Given the fact that the war in Iraq was a completely voluntary one, the failure to provide equipment to our troops that exceeded minimal standards is an especially glaring one. In the three years since the United States attacked Iraq and removed Saddam Hussein’s brutal regime, more than 2,200 Americans have been killed in action or died of wounds. More than 15,000 Americans (the equivalent of an entire Army division) have been seriously wounded, with an inordinate number of those losing arms and legs. In view of the technological superiority and manufacturing capability inherent within the U.S. economy, the failure by the Department of Defense to correct qualitative and quantitative deficiencies in both body and vehicle armor is one that warrants, at the bare minimum, a serious look by a congressional investigating committee.
As someone who worked many years working inside the aerospace industry, in a career spent entirely in procurement, I believe I have a better than fair understanding of the how system is supposed to work. So when I read articles like those posted here by Mr. Helms or those published elsewhere, it was especially disturbing to me to when I read of the unnecessary deaths of so many fine soldiers and Marines who have dedicated themselves to protecting the rest of us from harm. Early in my career, I learned, in a formal training program conducted by Grumman Aerospace, that I was spending taxpayer dollars and with that role came a special responsibility – one that required me to conduct business honorably and ethically, remaining mindful that no matter how small the part I purchased, that someday, it would become part of a larger system and that an American GI’s life might be hanging in the balance. As a veteran myself, even then, I knew that soldiers, sailors, airmen, Marines and Coasties still in uniform depended on the honesty and integrity of the system that provided them with the tools of their trade.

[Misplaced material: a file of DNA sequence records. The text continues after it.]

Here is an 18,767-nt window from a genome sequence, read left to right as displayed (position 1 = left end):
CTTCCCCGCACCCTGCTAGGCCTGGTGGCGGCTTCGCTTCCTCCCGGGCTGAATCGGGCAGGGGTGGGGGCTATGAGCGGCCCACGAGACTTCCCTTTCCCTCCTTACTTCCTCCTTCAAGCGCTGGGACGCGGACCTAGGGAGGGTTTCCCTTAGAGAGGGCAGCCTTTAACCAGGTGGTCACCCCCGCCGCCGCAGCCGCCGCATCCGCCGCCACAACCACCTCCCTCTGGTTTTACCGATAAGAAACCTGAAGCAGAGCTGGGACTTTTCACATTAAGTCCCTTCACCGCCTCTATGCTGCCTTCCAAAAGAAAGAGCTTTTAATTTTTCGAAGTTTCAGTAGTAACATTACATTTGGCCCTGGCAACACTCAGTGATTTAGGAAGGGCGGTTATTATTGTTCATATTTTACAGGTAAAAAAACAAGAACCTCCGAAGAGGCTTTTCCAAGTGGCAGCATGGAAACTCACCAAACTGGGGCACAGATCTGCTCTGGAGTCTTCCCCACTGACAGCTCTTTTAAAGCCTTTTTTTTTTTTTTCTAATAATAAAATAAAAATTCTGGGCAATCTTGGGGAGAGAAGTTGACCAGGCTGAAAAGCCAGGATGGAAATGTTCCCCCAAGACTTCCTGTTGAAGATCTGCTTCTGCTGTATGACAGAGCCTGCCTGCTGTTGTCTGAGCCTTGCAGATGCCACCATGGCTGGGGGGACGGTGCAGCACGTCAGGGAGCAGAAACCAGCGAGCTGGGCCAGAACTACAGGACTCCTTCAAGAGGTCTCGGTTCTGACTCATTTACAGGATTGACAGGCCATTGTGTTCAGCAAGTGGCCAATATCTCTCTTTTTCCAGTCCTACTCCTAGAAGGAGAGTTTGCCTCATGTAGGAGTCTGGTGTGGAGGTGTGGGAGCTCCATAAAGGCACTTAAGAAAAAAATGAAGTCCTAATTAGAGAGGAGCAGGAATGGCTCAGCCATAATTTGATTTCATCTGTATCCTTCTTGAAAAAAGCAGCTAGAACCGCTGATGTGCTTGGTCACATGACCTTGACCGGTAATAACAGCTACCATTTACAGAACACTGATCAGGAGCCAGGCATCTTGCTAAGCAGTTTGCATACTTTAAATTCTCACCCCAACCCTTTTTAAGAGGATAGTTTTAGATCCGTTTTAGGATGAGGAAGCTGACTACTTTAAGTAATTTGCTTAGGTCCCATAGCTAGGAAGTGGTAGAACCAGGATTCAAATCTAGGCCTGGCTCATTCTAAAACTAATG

Interceptor OTV body armor. Photo USMC
Unfortunately for those casualties of this latest war, it seems that too many military suppliers have only considered the potential for profits (at the expense of lives or limbs) and have, in too many cases, betrayed the GI on the battlefield. Much of this problem can be directly attributed to “no bid” contracts to suppliers with less than stellar reputations for quality. Another area of concern that merits review is the appointment of service secretaries and their deputies who come directly to the government from the very defense contractors they will be overseeing now that they are part of the administration. And all too often, despite prohibitions against the practice, far too many admirals, generals and senior field grade officers, many with recent program management experience find their way onto the payrolls of the defense companies they dealt with while still in uniform.